22 February 2022
Initially, I wanted my design to be a simple shape; flat without any “points or peaks”. However, for this design to happen, the second ledge cannot be lower than where the first ledge ends.
While this isn’t necessarily a problem, it leads to some future predicaments for both me as the producer, and the customer as the end-user. Ultimately, I decided to completely re-evaluate my approach and abandon the idea of a simple shaped Double Stand.
I’m aware some people detest the visuals of a dual stand which hides the second keyboard behind the first, however I feel visuals are worth sacrificing for the sake of function.
“How often will someone be looking at the side profile of a stand, shouldn’t focus be on the two beautiful keyboards on display?”
A current advantage of my design is the small form-factor; people can now keep two keyboards in a space which would normally only fit one. I believe it’s important for me to consider the end-user’s use-case, and I should try to accommodate their needs where possible. While there isn’t a standard size for a shelf, by keeping my design small, I open up more opportunities for spaces which can fit my Double Stand. The Double Stand has a depth of 20cm, which is as compact as I could get without too many compromises.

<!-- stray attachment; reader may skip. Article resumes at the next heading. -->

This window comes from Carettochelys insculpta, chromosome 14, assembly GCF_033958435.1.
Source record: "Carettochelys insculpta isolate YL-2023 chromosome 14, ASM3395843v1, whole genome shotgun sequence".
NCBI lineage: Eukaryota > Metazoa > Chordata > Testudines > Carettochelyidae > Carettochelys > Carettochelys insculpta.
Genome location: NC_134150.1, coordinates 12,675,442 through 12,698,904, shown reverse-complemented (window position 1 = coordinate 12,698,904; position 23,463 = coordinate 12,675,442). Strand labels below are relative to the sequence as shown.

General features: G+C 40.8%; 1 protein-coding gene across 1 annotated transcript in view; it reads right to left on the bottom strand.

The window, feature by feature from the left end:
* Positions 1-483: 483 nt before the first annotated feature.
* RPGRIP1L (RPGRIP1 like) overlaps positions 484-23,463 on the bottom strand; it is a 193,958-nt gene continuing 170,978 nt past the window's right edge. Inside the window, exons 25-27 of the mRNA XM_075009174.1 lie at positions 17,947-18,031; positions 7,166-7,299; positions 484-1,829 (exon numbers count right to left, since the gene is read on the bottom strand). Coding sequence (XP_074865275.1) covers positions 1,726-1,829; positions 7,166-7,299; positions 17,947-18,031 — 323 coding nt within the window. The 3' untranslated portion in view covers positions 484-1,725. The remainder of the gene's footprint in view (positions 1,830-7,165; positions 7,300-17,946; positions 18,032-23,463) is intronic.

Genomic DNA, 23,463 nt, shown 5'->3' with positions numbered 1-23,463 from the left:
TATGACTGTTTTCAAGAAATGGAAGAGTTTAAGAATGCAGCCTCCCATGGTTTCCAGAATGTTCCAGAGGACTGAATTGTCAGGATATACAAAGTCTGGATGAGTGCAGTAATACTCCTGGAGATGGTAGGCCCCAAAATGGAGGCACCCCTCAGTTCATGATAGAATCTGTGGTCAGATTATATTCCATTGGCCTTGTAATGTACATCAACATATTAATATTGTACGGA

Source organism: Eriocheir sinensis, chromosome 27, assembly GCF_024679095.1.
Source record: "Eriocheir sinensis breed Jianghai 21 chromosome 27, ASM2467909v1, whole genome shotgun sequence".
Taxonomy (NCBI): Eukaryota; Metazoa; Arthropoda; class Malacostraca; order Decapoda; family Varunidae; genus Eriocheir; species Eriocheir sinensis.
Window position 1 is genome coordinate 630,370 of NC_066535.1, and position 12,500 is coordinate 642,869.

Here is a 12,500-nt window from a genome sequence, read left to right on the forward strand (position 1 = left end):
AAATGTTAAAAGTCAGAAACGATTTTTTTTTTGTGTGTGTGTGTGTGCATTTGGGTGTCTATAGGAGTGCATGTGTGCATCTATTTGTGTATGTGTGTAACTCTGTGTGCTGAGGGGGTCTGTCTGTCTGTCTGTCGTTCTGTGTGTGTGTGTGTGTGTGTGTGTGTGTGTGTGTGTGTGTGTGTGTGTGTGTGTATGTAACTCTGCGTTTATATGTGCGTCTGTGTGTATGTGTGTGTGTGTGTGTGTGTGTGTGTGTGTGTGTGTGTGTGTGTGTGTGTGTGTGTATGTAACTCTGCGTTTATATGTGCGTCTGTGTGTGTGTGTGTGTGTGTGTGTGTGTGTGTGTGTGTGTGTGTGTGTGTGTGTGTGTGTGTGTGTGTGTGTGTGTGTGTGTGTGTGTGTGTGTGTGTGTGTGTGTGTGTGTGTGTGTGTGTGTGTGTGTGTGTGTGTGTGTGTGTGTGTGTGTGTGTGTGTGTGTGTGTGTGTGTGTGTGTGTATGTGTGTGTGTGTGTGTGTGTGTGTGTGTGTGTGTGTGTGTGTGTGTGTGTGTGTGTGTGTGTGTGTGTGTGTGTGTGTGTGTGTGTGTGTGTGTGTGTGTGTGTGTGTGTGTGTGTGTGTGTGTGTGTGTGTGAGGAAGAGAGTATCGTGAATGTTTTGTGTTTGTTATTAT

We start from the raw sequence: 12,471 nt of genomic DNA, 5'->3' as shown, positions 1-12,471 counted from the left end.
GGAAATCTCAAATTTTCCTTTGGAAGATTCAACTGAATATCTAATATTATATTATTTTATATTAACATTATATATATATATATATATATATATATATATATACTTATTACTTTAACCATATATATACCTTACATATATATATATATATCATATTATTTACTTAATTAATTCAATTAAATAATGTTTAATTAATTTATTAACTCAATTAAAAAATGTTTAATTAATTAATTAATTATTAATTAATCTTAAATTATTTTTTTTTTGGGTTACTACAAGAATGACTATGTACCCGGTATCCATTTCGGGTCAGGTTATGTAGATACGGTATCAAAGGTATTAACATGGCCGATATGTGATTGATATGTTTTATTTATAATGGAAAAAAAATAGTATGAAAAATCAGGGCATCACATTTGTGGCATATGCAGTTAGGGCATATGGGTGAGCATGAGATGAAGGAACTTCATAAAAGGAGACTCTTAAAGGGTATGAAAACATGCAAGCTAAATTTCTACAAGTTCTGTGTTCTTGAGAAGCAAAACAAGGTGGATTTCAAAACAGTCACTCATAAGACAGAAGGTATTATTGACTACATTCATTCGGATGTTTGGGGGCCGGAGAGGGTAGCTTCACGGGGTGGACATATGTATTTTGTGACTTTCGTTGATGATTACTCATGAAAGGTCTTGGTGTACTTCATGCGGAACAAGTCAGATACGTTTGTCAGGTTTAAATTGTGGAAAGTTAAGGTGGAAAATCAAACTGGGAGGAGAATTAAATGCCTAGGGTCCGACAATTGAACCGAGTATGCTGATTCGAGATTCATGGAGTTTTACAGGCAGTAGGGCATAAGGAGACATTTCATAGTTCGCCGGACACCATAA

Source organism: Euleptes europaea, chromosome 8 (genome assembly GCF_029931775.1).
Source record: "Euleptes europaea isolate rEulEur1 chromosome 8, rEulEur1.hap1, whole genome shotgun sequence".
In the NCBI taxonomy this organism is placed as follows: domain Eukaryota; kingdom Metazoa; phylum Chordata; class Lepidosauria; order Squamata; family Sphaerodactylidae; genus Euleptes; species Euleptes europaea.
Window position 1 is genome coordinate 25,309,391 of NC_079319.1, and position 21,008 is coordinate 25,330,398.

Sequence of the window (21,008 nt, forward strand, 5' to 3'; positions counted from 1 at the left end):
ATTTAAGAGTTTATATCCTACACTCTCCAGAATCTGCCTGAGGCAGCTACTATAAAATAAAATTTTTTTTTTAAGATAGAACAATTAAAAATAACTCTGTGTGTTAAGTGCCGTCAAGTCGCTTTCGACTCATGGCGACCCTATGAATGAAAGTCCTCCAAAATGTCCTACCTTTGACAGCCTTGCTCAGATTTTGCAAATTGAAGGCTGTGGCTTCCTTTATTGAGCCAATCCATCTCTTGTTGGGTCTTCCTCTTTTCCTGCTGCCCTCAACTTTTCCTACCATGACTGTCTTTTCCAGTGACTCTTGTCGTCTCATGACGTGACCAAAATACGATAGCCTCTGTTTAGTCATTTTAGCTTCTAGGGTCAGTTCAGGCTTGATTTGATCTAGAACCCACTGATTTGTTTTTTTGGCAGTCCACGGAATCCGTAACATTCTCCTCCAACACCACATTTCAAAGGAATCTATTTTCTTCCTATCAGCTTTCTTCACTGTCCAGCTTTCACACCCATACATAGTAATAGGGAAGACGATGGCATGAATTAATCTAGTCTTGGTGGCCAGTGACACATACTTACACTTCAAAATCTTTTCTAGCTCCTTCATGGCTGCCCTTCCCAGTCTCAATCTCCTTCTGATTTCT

“What value does a double stand provide, that two singular stands do not?”
The final design is much more compact than the initial proposal.
After a trip to IKEA, the book shelves I’ve measured are between 20cm and 30cm in depth. For additional reference, a vertical A4 sheet of paper is 21cm in width; I think it’s reasonable to say ~21cm is a good reference point to use for the depth of shelf.
If I’m displaying two of my beloved keyboards on a shelf, an overhanging keyboard stand is not an option. The stand needs to be smaller than the shelf; I do not want to risk any accidental bumps or knocks.
“What’s the point of a display piece that can’t actually fit in the space you want to display it?”
For better or worse, I’m blessed with a pretty good Standard of Living here in Australia. Unfortunately, that also means the price of my goods will reflect that; given I’m producing and packaging everything in-house.
Pricing involves multiple factors; however in its simplest, machine-processing time, material cost, and labour are major influencers.
A few advantages my current design has, as opposed to a larger design are:
The points above are extremely important and desirable because it means I can offer customers a more affordable product.
I’ve tried my best to optimize where possible because I understand some customers are simply after “X item to serve Y purpose at a low cost”.